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    Grassroots HIV Screening Offered in New York

    The White House in Washington is decorated with a red ribbon to commemorate World Aids Day, 30 Nov 2010
    The White House in Washington is decorated with a red ribbon to commemorate World Aids Day, 30 Nov 2010

    Wednesday is World AIDS Day, a day set aside to promote HIV awareness and research as well as prevention and treatment of the AIDS virus, which afflicts untold millions of people today. Our correspondent reports on one free grassroots screening effort in New York, where HIV infection rates are three times the national average in the United States.

    Wednesday is wet and stormy in New York City, with winds up to 60 kilometers per hour, but that didn't stop Erica Sackin and her colleagues at the Planned Parenthood organization from setting up signs outside the large van that serves a mobile testing facility for HIV AIDS.

    "It's so important that people know their HIV status," said Sackin. "It helps with prevention of transmission, [and] helping people get care right away. The sooner you get care, the better, if you find out your are positive. And in New York City, with the rate of HIV AIDS three times that of the national average, it is especially important for New Yorkers to make sure they get tested."

    Indeed, according to Planned Parenthood, HIV AIDS is also the third leading cause of death for New Yorkers between the ages of 35 and 54. The disease disproportionately affects the poor and people of color. Over 80 percent of New Yorkers diagnosed with the virus are African American or Hispanic.

    But while the hard statistics are alarming, the test itself is easy. It is performed with a simple oral swab, and results are available within 20 minutes.

    This represents progress from the screening procedures in place during the early days of the epidemic, says Susan Heitner, who has been an HIV prevention volunteer since the 1980s.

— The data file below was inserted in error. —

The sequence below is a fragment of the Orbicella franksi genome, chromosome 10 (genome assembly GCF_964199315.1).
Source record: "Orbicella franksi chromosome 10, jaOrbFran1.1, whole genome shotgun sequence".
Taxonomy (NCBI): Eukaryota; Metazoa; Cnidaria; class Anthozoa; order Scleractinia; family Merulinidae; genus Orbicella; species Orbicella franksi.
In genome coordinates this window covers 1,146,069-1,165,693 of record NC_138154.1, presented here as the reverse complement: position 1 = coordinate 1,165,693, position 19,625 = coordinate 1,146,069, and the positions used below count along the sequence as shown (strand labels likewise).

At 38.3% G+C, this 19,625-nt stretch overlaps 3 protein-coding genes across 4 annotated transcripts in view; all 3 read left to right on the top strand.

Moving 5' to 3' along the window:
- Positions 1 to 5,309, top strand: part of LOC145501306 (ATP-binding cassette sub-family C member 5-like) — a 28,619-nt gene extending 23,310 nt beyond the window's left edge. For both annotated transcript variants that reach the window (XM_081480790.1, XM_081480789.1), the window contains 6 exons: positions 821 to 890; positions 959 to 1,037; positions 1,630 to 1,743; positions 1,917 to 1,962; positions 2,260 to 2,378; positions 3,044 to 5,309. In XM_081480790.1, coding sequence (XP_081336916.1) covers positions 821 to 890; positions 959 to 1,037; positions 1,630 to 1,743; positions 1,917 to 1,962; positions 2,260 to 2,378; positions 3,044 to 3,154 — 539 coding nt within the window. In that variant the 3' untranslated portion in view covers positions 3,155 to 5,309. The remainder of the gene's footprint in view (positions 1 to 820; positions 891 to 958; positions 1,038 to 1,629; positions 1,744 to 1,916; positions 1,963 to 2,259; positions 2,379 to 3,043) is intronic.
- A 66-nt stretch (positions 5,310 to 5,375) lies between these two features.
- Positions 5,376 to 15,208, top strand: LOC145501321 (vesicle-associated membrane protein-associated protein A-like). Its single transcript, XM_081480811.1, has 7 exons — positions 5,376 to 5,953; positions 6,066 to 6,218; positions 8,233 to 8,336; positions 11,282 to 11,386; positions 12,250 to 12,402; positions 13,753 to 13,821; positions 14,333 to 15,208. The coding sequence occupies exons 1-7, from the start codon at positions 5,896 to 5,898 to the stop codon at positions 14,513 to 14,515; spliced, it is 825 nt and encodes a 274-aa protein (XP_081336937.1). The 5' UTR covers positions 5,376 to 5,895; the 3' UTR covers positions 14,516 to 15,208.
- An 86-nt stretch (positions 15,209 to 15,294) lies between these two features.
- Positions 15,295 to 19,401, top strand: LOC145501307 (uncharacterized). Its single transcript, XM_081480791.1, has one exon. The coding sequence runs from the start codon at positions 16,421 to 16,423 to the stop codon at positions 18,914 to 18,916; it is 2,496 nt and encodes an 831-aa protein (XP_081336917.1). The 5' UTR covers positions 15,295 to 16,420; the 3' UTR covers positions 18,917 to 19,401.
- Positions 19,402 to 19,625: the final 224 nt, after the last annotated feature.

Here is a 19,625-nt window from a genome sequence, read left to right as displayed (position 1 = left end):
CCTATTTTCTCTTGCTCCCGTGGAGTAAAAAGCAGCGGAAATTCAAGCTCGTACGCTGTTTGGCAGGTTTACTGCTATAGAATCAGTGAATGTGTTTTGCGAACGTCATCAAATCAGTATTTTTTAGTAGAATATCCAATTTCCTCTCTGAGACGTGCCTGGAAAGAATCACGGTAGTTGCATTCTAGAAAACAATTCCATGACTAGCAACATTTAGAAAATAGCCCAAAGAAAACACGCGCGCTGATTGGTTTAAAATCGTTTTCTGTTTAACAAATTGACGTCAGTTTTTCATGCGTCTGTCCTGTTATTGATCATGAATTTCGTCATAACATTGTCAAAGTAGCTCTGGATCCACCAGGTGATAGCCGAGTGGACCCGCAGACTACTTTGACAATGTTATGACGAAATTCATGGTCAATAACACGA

"In those days, you had to have a blood test and it was a big deal," said Heitner. "But now, unfortunately, most people don't think about AIDS as much because it's not in the front of the paper every day... and people need to take that simple step of getting tested, and then they can protect themselves and the people they love."

    Medical treatment of those infected with the HIV virus has vastly improved in the nearly three decades since it was identified. Yet stereotypes about who is vulnerable - and who should therefore be tested - persist, says Planned Parenthood spokesperson Nakia Hansen.

    "It's not a niche issue," said Hansen. "It's not something that will pigeonhole and say it's a gay issue' or it's a sex worker issue,' [or] it's a moral issue.' We all need to be responsible for it. So anything that we can do to encourage safe sex, contraception, condom use, empowering women to make decisions about when and under what circumstances they have sex, those are all was to prevent the transmission of HIV and new infections."

    Other World AIDS Day observances in New York include candlelight vigils for those who have succumbed to the illness, lobbying efforts for more scientific research into the AIDS virus and potential cures, and education programs in schools, universities, prisons and other institutions to promote prevention awareness.

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